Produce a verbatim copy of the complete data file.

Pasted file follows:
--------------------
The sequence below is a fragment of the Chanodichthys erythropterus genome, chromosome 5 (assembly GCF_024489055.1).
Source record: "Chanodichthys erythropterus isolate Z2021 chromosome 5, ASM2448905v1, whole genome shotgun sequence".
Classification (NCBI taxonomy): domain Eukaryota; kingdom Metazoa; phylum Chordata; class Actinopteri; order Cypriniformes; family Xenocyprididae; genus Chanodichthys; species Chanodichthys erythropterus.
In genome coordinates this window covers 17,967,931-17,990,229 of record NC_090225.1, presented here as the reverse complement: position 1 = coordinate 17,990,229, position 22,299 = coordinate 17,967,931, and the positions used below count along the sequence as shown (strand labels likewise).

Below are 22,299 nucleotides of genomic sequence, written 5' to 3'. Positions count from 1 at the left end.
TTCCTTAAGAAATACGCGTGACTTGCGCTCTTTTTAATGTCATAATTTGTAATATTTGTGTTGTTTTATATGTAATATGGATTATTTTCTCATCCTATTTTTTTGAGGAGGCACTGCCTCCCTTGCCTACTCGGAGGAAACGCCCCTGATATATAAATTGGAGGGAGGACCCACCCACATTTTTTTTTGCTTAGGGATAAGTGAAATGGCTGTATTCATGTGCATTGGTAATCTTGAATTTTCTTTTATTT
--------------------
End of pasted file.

The sequence below is a fragment of the Chanodichthys erythropterus genome, chromosome 5 (assembly GCF_024489055.1).
Source record: "Chanodichthys erythropterus isolate Z2021 chromosome 5, ASM2448905v1, whole genome shotgun sequence".
Classification (NCBI taxonomy): domain Eukaryota; kingdom Metazoa; phylum Chordata; class Actinopteri; order Cypriniformes; family Xenocyprididae; genus Chanodichthys; species Chanodichthys erythropterus.
In genome coordinates this window covers 17,967,931-17,990,229 of record NC_090225.1, presented here as the reverse complement: position 1 = coordinate 17,990,229, position 22,299 = coordinate 17,967,931, and the positions used below count along the sequence as shown (strand labels likewise).

Below are 22,299 nucleotides of genomic sequence, written 5' to 3'. Positions count from 1 at the left end.
TTCCTTAAGAAATACGCGTGACTTGCGCTCTTTTTAATGTCATAATTTGTAATATTTGTGTTGTTTTATATGTAATATGGATTATTTTCTCATCCTATTTTTTTGAGGAGGCACTGCCTCCCTTGCCTACTCGGAGGAAACGCCCCTGATATATAAATTGGAGGGAGGACCCACCCACATTTTTTTTTGCTTAGGGATAAGTGAAATGGCTGTATTCATGTGCATTGGTAATCTTGAATTTTCTTTTATTT